Austinmer Beach is one of Wollongong's most popular beaches, located just 25 minutes north of the central business district. Its popularity dates back to the 1900s when people came by train to stay at several guest houses. The relatively small beach is wedged between two low headlands and their extensive rock platforms. Two large rock pools lie on the southern rock platform. A second smaller and unpatrolled beach lies directly to the north of Austinmer beach, and is known locally as "Little Austi".
The oceanside town of Thirroul lies between the Pacific Ocean and a section of the Illawarra escarpment known as Lady Fuller Park, adjacent to Bulli Pass Scenic Reserve. The town's major commercial area lies between an area just north of Bulli Pass, where the Princes Highway splits to form the Lawrence Hargrave Drive, to Thirroul Station. The boutique clothing and jewellery shops, florists, conveniences stores, news agencies and other shopping essentials have made Thirroul the main shopping area for the northern suburbs of Wollongong. Many cafes can be found in Thirroul's main commercial area, adding to its popularity as a seaside holiday town. The Beaches Hotel and Ryans Hotel are lively pubs for locals and tourists alike, both located on the main road. Thirroul has many fashion, gift and lifestyle shops along the main streets. It is also home to King's Theatre (1913), which is now known as Anita's Theatre.
Royal National Park
Royal National Park is the second oldest national park in the world, offering spectacular scenery from sub-tropical rainforests and sandstone heathlands, to dramatic coastal cliffs and unspoilt ocean beaches. "The Royal" is home to many great walks that hug the park's coastline, taking you along the cliffs, beaches and escarpments ranging from 1km (suggested time 30 minutes) to 26km (suggested time 2 days).
A suburb of Wollongong, Bellambi lies on the flat northern Illawarra coastal plain, with views of the escarpment to the west, one of note being Broker's Nose, 440 metres high. To the east is Bellambi Beach and a creek inlet in a reserve, and to the south of the inlet is Bellambi Harbour and Bellambi Point. Bellambi Lagoon Reserve, at Bellambi Point, is a protected reserve area in which are the lagoon and small islands of that name, mostly forested in swamp oaks (casuarina), coastal sclerophyll and saltmarsh.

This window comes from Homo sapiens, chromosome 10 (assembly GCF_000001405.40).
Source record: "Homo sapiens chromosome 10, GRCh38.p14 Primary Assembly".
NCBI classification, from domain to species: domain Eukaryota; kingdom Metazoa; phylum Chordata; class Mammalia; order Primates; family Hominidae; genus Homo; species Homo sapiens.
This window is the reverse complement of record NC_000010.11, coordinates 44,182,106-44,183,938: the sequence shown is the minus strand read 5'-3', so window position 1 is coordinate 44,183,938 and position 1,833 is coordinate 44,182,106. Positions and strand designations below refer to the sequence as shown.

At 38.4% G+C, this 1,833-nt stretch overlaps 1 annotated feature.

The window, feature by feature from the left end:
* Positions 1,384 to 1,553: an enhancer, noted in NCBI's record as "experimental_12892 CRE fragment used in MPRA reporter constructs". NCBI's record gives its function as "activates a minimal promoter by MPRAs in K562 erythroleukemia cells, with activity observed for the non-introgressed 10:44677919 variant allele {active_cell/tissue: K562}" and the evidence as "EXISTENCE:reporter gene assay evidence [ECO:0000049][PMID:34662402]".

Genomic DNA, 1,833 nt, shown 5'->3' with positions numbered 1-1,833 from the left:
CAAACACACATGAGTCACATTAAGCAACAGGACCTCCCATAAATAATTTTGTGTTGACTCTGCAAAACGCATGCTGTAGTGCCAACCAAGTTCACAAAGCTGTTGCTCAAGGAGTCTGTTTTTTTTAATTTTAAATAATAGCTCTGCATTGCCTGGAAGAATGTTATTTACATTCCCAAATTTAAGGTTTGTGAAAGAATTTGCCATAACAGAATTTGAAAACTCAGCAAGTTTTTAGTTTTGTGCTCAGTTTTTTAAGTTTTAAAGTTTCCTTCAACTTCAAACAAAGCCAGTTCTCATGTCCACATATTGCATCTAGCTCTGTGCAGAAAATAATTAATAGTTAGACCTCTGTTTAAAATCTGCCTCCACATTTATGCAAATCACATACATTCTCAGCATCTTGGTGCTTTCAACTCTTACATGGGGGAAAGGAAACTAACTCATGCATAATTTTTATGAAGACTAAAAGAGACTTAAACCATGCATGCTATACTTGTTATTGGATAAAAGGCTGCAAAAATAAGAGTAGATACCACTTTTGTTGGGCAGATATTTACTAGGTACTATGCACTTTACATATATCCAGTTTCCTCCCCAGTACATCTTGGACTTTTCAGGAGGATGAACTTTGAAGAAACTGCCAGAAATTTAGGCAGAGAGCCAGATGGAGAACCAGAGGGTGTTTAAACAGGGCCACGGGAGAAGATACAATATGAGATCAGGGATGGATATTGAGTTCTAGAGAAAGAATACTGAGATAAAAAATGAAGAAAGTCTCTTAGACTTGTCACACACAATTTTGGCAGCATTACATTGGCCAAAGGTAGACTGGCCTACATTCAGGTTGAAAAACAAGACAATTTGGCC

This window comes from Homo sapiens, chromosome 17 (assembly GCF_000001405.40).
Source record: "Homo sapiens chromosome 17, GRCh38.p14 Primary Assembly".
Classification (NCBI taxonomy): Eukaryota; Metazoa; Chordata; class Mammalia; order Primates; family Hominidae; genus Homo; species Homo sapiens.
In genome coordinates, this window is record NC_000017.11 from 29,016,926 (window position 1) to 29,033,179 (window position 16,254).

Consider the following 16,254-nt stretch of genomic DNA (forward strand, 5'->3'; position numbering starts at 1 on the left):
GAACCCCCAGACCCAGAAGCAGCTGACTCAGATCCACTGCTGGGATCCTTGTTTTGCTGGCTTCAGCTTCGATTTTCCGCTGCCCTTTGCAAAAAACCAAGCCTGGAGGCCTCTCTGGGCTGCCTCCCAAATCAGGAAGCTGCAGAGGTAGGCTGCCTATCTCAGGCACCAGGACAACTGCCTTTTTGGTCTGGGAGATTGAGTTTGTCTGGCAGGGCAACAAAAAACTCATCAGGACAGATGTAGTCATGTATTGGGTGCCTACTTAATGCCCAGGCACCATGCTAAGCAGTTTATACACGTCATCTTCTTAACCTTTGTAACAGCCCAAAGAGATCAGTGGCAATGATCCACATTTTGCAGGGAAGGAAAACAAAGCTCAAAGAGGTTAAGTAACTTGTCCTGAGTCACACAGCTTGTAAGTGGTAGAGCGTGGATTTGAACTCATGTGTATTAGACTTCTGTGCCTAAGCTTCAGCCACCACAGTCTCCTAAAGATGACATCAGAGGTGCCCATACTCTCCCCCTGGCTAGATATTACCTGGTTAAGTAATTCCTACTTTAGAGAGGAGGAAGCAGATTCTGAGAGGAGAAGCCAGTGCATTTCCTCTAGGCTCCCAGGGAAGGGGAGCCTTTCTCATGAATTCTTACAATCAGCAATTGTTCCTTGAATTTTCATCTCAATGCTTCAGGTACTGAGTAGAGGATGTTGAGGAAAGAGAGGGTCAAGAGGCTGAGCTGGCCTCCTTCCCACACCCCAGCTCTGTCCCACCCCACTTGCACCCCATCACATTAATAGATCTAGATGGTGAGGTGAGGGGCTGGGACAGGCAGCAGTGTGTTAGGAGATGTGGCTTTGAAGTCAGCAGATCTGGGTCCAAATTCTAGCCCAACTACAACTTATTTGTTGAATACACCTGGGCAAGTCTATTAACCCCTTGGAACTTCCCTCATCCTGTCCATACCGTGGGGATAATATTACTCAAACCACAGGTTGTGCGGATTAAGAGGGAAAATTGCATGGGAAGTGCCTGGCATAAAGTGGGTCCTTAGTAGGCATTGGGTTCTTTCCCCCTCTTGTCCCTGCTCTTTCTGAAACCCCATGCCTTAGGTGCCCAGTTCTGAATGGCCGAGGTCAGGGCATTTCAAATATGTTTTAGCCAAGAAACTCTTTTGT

Bellambi beach is part of one beach immediately north of Bellambi Point. There is a large playground and reserve with public toilets. The beach is at the southern end of a two kilometre stretch of beach and is backed by a reserve with mountain views. There is a boat ramp and small harbour nearby. There is a surf club with a large car park available. Bellambi beach is patrolled during the summer.
82 kilometres south of Sydney, Wollongong is the business and adminstrative centre of the Illawarra region. A large city with a population around 300,000, Wollongong is noted for its heavy industry, its port activity and the quality of its physical setting - the narrow coastal plain between an almost continuous chain of surf beaches and the cliffline of the rainforest-covered Illawarra escarpment. In the area of music the city is home to various music and jazz ensembles.
The main beaches of central Wollongong are North Wollongong (or simply North) Beach, extending from the harbour up to the Para Creek lagoon and Puckeys Estate Reserve, and Wollongong City Beach, extending south from Flagstaff Point and into Coniston Beach.
Whilst having a sandy beach and a sand spit where the Minnamjurra River flows into the ocean, Minnamurra is known for the the Minnamurra Rainforest Centre, located just 15 km west of Kiama. The centre offers visitors an opportunity to experience a rare rainforest remnant which is representative of the once extensive rainforests of the Illawarra region. The sandstone canyon in which the centre is located enables visitors to experience the various types of rainforest and examine the diversity of ferns species.
A popular holiday destination towards the southern end of the Illawarra coast, Kiama is a classic seaside town with great beaches, and surrounded by pastures and forests. Kiama is famous for its blowhole. On the cliffs at Blowhole Point, waves surging into an underground cavity are compressed and forced upwards, exploding high into the air and accompanied by a loud 'oomph'. The strength varies according to the wind, waves and tides, and when it's pumping, it always draws a crowd.
Gerringong is ideally located for outdoor fun at the beach. Werri Beach is one of the best surfing beaches on the South Coast while Seven Mile Beach is one of the best for wind surfing. This hilltop village overlooks a great swathe of blue ocean that promises long days of sport and sunshine. Stay around town a while and you'll discover this atmospheric town also has a taste for the finer things in life, including wines, great fishing and golf. There are seven courses in close proximity to Gerringong.